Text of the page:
Title: The Ascent – Sean Kelly, Stephen Roche and the Rise of Irish Cycling's Golden Generation
Author: Barry Ryan
Publisher: Gill Books
What it is: The story of Irish cycling's golden years, from the rise of the Nouvelle Éire to the fall of Pat McQuaid
Strengths: Ryan can write and he's not afraid to take some sandpaper to the gilt and show what lies beneath
Weaknesses: Fuck me, but the Irish don't half swear a lot
They were of a different kind,
The names that stilled your childish play
The year is 1987, the place Wexford town, in the south east of Ireland. It's the last Thursday of August, the golden hour of summer, the holidays drawing to a close. Tonight, though, Wexford is happy, tonight Wexford is celebrating. Tonight, the circus is visiting: Pat McQuaid has brought his Kellogg's-sponsored city centre critérium series to the fading harbour town. And the stars of the show are the four Irish riders racing on the continent: Martin Earley and Paul Kimmage, the hard working heroes pulling for others; Sean Kelly, whose palmarès includes victories in Milan-Sanremo, Paris-Roubaix, Liège-Bastogne-Liège, the Giro di Lombardia, Paris Tours and the GP des Nations as well as Paris-Nice, the Critérium International and the Tour de Suisse; and Stephen Roche, the man of the moment, the man who just one month before had added the Tour de France to his Giro d'Italia victory and joined a club of legends that started with Fausto Coppi and includes Jacques Anquetil, Eddy Merckx and Bernard Hinault.
And what a show the Irish riders put on for their new-found fans: victory the night before, in Dublin, had gone to Roche; tonight in Wexford it's the turn of Kelly to run rings around the pack of mostly British professionals McQuaid has enticed across the Irish Sea. After, the Irish riders retire to White's Hotel, where they are staying. There they're joined by Frank Quinn, who manages all four, along with his assistant and Kelly and Roche's two brothers-in-law. A quiet pint in a quiet bar is out of the question and so they stay in the hotel and order room service. Their rooms being too small they take to the hotel's hallways, food, drink and bodies spread out on the carpeted corridor.
Of all the stories told about the Nouvelle Éire – above the stories told of victories, beyond the stories told of defeats – it is this story of Kelly, Roche, Kimmage and Earley relaxing together in the carpeted corridors of White's Hotel that most captures my imagination. The image created has about it something to cherish. A certain innocence and purity. A casual camaraderie we all want to believe in. Even knowing all that we know.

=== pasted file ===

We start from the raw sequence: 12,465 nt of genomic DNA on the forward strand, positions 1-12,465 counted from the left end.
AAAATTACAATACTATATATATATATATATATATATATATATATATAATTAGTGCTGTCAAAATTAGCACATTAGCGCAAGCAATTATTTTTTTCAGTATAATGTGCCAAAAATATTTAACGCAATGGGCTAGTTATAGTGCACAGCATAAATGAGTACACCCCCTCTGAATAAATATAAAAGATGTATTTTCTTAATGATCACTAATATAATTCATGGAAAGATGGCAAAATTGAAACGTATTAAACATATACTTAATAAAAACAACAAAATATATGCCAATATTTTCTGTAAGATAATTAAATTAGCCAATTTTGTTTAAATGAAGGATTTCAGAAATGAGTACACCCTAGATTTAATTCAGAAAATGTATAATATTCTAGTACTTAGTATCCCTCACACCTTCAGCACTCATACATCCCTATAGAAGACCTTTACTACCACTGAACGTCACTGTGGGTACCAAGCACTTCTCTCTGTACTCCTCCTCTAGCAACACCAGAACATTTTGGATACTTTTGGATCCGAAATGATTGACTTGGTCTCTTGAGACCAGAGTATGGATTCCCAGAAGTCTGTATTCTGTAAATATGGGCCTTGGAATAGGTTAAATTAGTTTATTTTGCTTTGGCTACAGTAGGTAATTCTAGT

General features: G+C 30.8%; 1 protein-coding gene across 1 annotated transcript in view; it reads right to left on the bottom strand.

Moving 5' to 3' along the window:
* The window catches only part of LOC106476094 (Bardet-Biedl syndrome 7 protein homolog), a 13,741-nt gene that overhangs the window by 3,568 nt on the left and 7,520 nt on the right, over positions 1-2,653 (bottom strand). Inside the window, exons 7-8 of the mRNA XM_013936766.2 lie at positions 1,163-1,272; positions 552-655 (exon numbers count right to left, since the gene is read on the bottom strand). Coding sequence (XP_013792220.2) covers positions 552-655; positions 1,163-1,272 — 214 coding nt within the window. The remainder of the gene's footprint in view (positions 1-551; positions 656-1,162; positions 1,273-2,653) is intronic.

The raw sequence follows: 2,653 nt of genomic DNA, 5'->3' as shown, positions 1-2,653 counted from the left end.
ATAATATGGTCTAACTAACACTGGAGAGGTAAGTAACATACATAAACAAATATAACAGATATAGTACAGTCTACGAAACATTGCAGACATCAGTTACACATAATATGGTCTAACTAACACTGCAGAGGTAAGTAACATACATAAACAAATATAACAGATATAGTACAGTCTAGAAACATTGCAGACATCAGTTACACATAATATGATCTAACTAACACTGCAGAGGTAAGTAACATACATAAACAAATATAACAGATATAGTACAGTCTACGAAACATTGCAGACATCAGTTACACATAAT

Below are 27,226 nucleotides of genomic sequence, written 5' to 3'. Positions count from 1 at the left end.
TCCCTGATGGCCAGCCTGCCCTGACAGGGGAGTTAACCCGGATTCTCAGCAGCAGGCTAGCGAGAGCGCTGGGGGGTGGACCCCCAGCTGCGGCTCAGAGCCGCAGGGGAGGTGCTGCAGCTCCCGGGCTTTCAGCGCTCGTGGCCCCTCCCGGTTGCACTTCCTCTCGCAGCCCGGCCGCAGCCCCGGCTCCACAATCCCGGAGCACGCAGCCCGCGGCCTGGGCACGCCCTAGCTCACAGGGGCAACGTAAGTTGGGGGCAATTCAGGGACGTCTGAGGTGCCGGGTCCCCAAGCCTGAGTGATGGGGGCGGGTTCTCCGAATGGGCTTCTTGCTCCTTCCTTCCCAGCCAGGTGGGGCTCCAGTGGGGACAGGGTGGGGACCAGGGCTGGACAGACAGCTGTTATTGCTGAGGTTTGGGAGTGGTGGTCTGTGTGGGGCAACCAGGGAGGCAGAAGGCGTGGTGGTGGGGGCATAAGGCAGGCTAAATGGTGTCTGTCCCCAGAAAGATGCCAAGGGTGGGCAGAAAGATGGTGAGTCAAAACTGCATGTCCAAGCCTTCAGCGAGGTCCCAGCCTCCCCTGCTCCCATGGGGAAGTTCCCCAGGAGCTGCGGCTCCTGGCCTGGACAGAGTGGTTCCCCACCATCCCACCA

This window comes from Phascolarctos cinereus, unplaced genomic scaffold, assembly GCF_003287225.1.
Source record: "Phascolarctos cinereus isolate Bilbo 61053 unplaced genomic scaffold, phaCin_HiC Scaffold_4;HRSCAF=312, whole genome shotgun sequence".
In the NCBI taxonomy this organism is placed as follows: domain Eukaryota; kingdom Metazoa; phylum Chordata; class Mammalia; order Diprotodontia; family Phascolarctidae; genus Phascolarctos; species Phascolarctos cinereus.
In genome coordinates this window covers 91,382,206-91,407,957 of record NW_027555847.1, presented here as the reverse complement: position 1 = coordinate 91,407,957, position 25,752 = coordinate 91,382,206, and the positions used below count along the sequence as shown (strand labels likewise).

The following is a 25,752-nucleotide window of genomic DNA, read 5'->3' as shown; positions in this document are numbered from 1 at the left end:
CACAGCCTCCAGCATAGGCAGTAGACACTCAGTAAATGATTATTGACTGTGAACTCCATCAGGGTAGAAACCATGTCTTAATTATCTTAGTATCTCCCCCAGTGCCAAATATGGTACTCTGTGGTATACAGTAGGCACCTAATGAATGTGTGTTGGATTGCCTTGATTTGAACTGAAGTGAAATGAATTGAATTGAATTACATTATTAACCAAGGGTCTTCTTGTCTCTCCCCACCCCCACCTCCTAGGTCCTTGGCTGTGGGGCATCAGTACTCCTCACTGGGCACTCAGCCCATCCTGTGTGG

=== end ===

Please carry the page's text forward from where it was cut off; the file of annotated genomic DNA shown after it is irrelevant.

We have tested and tasted too much, lover -
Through a chink too wide there comes in no wonder.
Barry Ryan's The Ascent – Sean Kelly, Stephen Roche and the Rise of Irish Cycling's Golden Generation tells the story of the Kelly-Roche years, the 1980s and into the 1990s, the years of plenty in which Irish cycling scaled improbable heights. Sean Kelly was the King of the Classics. Stephen Roche won Grand Tours and the rainbow jersey. Martin Earley, Paul Kimmage and Laurence Roche all served as domestiques on the continent. After having tried his luck on the Continent, Alan McCormack was making a living as a professional in the United States, as was his brother Paul and another Dubliner, John Brady. Pat McQuaid was organising televised races in Ireland and the UK. David Walsh was chronicling it all in books, newspapers and magazines. Frank Quinn was managing some of the riders and publishing Irish Cycling Review. Irish cycling had come a long way since the memory dimmed days of Shay Elliott.
The main story of those years – the successes, the sorrows, the scandals – is pretty well known today. The books Walsh wrote about Kelly and Roche can still be found, second hand. It's only five years since Roche took his second stab at autobiography, four since Kelly took his first and every other month you find some new exclusive interview with one or other of them, waxing lyrical about the past and telling us how brilliant/brutal (delete as appropriate) the present is. Paul Kimmage and David Walsh, their personal stories have become bound up with those of the fall of Lance Armstrong and the rise of Chris Froome. And Pat McQuaid, well it may be four years since he was ousted from his position as head of the UCI but, as the recent election showed, we haven't yet stopped talking about him.
How, then, do you take a story that has been mined free of wonder and return to it that which has been lost through repetition?
Cork city in September and a grey sky so low it might drown in the Lee. The crowds are sparser than in the years of plenty, but the diehards are padded out by the weekend shoppers, hemmed in by the barriers as they make their way home from Roche's Stores or the Queen's Old Castle. They pause, having no alternative, to watch the spectacle.
They see the boys of summer, not in their ruin, but inclining toward their rest. It is nearly time. Sean Kelly and Stephen Roche are autumn's men now, and the 1992 Nissan Classic is almost certainly the last.
A mass of bodies and bikes and embrocation and swear words whizzes past, and sweeps onto St Patrick's Hill, and all eyes are strained for a sight of one of the lads. A young Lance Armstrong is somewhere in this peloton, in the red and blue of Motorola, and nobody notices. Men like Phil Anderson, Adrie van der Poel and Andrei Tchmil are mere accoutrements.
From the bottom of St Patrick's Hill, the crowds watch the cyclists weave against the gradient, then grow smaller and fainter as they melt into the gloom towards the summit. A figure in white moves ahead, and a man leaning across the barrier hazards that it might be Roche, but nobody is sure. Ten minutes later, the cyclists hurtle past the same spot, and the man realises it wasn't.